Correction to This Article
An April 4 article about the Government Printing Office incorrectly reported when the agency launched its first online edition of the Congressional Record. It became available at www.gpoaccess.gov in 1994.
REAMS AND REAMS OF PAPER

Printing Office's Work Stacks Up

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By Lyndsey Layton
Washington Post Staff Writer
Wednesday, April 4, 2007

One of the unintended consequences of the new five-day workweek under the Democratic majority on Capitol Hill is a whopping bill from the Government Printing Office. A longer workweek means more paper.

The Congressional Record, for instance, is printed daily and captures every debate, vote, parliamentary maneuver, tribute to a fife-and-drum corps, post office naming, and utterance by members on the floor of the House and the Senate. It averages 250 pages.

"But with Congress working five days a week, that means a Congressional Record five days a week," said William H. Turri, the acting public printer. "Last year, it was three days a week."

That's two additional days of the Congressional Record, 500 more pages and an additional $3 million annually in printing costs, according to Robert C. Tapella, chief of staff for the printing office, which is responsible for publishing all government documents. The current press run for the Congressional Record is 5,604 copies, a figure set by Congress.

There are other printing demands associated with a new majority on Capitol Hill, costs that have not been seen since party control of Congress last changed hands in 1994, Tapella said.

For instance, there's official stationery. The large crop of freshman lawmakers, returning Democrats in new leadership posts, returning Republicans in new minority positions, committees that did not exist in the last Congress, and new officers such as the House clerk all need new stationery, he said.

Tapella and Turri made that argument as they asked for $110 million for congressional printing and binding costs in the next fiscal year. The request is $26 million more than the current budget and was made of the House Appropriations subcommittee on the legislative branch, one of those panels that did not exist in the last session and now must have their reports printed.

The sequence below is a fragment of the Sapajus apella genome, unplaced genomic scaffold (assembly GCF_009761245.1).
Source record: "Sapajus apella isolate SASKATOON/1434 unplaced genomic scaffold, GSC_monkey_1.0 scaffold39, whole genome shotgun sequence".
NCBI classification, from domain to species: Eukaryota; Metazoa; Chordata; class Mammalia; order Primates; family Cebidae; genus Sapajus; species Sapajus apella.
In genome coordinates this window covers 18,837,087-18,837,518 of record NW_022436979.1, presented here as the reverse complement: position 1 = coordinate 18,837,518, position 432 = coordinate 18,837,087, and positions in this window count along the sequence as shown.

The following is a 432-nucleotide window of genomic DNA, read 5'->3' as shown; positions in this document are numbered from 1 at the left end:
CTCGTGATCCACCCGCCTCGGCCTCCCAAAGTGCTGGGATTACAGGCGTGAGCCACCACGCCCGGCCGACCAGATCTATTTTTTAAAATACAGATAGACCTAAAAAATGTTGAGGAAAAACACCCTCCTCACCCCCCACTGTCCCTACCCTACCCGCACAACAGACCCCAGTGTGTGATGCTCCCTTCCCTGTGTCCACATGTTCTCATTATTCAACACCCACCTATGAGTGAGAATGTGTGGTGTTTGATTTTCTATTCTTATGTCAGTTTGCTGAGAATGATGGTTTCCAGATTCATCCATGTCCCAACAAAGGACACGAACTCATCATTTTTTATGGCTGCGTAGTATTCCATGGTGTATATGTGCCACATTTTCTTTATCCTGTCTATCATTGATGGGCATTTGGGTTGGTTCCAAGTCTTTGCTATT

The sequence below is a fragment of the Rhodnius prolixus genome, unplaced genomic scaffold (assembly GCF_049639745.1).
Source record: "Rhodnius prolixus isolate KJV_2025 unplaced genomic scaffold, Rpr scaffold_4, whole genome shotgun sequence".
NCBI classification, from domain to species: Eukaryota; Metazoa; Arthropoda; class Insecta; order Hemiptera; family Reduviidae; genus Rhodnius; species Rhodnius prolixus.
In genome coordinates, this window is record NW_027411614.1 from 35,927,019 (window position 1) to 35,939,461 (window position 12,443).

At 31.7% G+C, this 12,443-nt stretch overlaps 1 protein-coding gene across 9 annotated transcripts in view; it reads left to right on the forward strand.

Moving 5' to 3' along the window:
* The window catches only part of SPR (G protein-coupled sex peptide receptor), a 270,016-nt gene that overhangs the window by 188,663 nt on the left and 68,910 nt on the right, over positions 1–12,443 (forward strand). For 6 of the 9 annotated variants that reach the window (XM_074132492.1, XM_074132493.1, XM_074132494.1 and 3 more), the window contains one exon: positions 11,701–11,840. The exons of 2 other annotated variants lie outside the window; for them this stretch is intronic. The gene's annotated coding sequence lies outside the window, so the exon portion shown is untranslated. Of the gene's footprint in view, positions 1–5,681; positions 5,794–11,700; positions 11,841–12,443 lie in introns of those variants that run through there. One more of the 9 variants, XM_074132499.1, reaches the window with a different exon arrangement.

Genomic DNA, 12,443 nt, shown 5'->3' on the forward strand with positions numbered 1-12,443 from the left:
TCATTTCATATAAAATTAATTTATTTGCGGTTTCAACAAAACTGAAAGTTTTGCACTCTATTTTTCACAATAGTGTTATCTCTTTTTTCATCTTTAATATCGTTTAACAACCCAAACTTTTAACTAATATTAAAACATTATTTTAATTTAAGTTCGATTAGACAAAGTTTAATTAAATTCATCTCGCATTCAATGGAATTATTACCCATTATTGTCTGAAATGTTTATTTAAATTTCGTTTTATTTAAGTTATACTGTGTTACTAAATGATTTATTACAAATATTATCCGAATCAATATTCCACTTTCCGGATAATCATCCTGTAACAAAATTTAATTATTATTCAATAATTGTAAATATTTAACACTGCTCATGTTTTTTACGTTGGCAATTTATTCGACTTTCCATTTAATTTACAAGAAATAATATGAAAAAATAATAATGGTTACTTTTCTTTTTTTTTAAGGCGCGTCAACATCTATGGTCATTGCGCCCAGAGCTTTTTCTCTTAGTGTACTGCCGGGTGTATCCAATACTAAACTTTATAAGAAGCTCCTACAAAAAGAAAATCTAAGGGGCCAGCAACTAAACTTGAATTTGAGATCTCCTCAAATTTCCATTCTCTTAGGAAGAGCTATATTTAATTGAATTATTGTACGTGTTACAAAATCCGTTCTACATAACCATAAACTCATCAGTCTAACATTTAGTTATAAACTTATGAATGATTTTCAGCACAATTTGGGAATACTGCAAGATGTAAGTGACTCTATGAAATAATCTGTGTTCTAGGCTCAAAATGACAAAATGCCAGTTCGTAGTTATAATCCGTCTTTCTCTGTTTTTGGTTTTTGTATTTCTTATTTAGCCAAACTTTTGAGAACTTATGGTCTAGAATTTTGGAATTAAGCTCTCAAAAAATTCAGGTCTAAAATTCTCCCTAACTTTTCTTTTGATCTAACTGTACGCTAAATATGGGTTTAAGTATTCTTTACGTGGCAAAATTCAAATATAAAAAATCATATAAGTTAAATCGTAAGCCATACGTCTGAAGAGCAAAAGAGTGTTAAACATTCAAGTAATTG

Some of the additional money is needed to cover an $8 million deficit the agency faces because its budget was not increased this year, despite a rise in printing demands, paper costs and wages, Tapella said.

Another chunk is required because the agency has to publish the U.S. Code, which is printed every six years.

Ordinarily, the legislative process is paper-intensive. From the moment a bill is introduced by a member of Congress to its signature on parchment paper by the president, the printing office must print 10 different documents related to that piece of legislation, often doing the work overnight.

The agency is producing 3 million or 4 million pages a week for Congress from its 1.5 million-square-foot North Capitol Street headquarters, the largest information-processing, printing and distribution facility in the world. Tapella could not say how that compares with the workload under the last Congress.

All the talk of paper led some members of the panel to question why the printing office, which was created in 1813 when printing was a central tool in communication, hasn't gone all-electronic.

"Are you completely transitioning to a digital system as some point?" the subcommittee chairman, Rep. Debbie Wasserman-Schultz (D-Fla.), asked during a hearing.

The printing office is in the middle of a $29 million technological shift that will allow it to store and maintain all federal documents electronically, Tapella said. About 92 percent of everything it publishes now is available in an electronic format, said Michael L. Wash, the agency's chief technical officer. The agency produced its first online edition of the Congressional Record two weeks ago.

But Turri said the printing office will stick with paper until Congress directs it to do otherwise.

"It's kind of like the newspaper business," said Rep. Zach Wamp (R-Tenn). "They know things are going electronic, but they know people are going to want to read their newspaper with their coffee."


© 2007 The Washington Post Company

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